Jury in Dewey Law-Firm Case Felt Inundated by Details [WSJ]
I mentioned it yesterday, but it bears repeating: juries — and people in general — can't be expected to understand accounting, especially not in a criminal trial. This is what happens:
Descriptions of the 22 days of deliberations by seven of the jurors suggest prosecutors miscalculated by inundating the panel with so much detail. One juror said some thought the three defendants should have been tried separately. Others said they wanted more explanation of what made the accounting adjustments illegal and of which exhibits corresponded to which charges. A few didn’t understand why some witnesses were called.
“The jurors were confused. They didn’t know what the story was,” said Scott Wagner, a partner at law firm Bilzin Sumberg Baena Price & Axelrod LLP who has handled corporate investigations.
I also enjoyed this:
One juror, a 42-year-old computer programmer who declined to be named, said he got into a “verbal confrontation” with another juror who wouldn’t explain his position.
Skylar Schur, a 38-year-old schoolteacher, said she wished the jury could have come to a conclusion. “It was too overwhelming for some people, understandably,” she said, adding that by 4 p.m., each day, they were “kind of fried.”
Not unusual when the subject is largely accounting adjustments.
When most people think about criminal acts, they think about obvious stuff — murder, stealing, assault, etc. When prosecutors try to explain why accounting adjustments are illegal, the majority of people aren't going think about bad people doing bad things, they're going to thank their lucky stars that they don't have to know accounting! I think that's why when you read these articles about the Dewey trial, you keep hearing people talk about the "story." Accounting can tell a story, but it makes a BIG difference who's telling that story. In this case, the storytellers were prosecutors and the defense team had a pretty easy job of saying to the jury, "Man, isn't this a shitty, confusing story?"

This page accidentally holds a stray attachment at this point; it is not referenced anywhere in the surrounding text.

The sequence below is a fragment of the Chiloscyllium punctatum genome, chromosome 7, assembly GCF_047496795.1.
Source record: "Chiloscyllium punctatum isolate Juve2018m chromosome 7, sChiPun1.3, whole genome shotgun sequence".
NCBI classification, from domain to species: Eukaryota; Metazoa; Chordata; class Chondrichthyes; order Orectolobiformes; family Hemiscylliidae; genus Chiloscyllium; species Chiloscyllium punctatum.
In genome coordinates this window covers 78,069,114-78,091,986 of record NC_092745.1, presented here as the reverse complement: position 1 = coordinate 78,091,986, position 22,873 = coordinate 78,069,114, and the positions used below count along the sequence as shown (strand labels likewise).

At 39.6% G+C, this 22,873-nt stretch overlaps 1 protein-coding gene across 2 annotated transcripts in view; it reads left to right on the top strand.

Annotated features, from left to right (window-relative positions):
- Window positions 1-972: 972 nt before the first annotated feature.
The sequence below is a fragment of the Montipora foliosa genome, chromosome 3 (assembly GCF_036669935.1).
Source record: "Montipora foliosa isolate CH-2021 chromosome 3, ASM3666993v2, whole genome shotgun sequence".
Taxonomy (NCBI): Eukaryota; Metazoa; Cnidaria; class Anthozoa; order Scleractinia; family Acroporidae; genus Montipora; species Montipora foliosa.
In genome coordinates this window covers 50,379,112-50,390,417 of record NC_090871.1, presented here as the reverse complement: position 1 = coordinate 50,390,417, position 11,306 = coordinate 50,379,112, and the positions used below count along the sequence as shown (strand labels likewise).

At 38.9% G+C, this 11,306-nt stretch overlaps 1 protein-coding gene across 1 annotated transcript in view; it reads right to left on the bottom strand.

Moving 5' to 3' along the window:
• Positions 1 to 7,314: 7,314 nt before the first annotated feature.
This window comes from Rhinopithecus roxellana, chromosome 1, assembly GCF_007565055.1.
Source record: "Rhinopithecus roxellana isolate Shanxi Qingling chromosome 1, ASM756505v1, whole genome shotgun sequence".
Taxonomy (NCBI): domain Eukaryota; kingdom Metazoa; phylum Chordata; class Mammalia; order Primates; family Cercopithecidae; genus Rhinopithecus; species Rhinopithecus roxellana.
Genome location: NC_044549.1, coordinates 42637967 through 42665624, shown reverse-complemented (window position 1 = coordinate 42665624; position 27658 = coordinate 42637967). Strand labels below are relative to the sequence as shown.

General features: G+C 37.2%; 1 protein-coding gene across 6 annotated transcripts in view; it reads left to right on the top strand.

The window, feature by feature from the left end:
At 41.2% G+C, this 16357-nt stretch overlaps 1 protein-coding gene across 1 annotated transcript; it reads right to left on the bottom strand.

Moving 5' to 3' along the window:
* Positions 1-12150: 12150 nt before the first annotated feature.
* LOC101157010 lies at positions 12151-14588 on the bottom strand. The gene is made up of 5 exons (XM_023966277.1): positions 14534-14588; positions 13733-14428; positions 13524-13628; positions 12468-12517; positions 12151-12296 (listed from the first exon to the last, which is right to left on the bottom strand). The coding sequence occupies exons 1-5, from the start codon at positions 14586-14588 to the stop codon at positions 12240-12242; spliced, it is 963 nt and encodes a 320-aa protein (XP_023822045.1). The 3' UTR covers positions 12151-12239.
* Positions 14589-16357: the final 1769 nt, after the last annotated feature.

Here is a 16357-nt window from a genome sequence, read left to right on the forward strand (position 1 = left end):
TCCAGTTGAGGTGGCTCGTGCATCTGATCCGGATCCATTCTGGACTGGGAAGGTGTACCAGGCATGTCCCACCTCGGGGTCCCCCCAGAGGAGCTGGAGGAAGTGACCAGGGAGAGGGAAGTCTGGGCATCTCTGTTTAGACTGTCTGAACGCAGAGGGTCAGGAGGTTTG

EU demands Starbucks, Fiat pay back millions in tax breaks [AP]
Each company is being asked to repay $34 million and both plan to appeal.
Anheuser-Busch InBev Aims Its Tax-Trimming Skills at SABMiller [NYT]
Speaking of tax avoidance, AB InBev global effective tax rate was 11.1% in 2013 and 16.2% in 2012. The highest nominal corporate is 35%. The company is headquartered in Belgium, who allows for a "notional interest deduction" and it's just one way AB InBev manages its tax liability. The Belgian Finance Ministry calls it “a fictitious interest calculated on the basis of their shareholder’s equity (net assets).” The company admits that its "corporate payments in Belgium have been low in recent years" but insists that it's in full compliance.
The Most Diverse S.E.C. Ever May Be Taking Shape [DealBook]
POTUS has nominated two women — Lisa Fairfax and Hester Maria Peirce — to fill the vacant seats. If confirmed, there would be four commissioners (Mary Jo White and Kara Stein are the other two) and Ms. Fairfax would be only the third African-American commissioner in the history of the SEC.
PwC launches scheme to tempt professional women back into work [Accountancy Age]
"The Back to Business programme aims to ease the transition back to employment and offer the chance for people to get involved with client-facing work based on expertise, interests and skills, and the opportunity to explore the range of careers offered at PwC with a view to potentially returning to a more permanent role."
In other news:
- Humble executives. [WSJ]
- What Back to the Future 2 got right about the future. [BI]
- The US Chamber of Commerce is picking its Dodd-Frank battles. [CFOJ]
- Business schools. [Bloomberg]
- Drunk cupcake burglar. [MLive]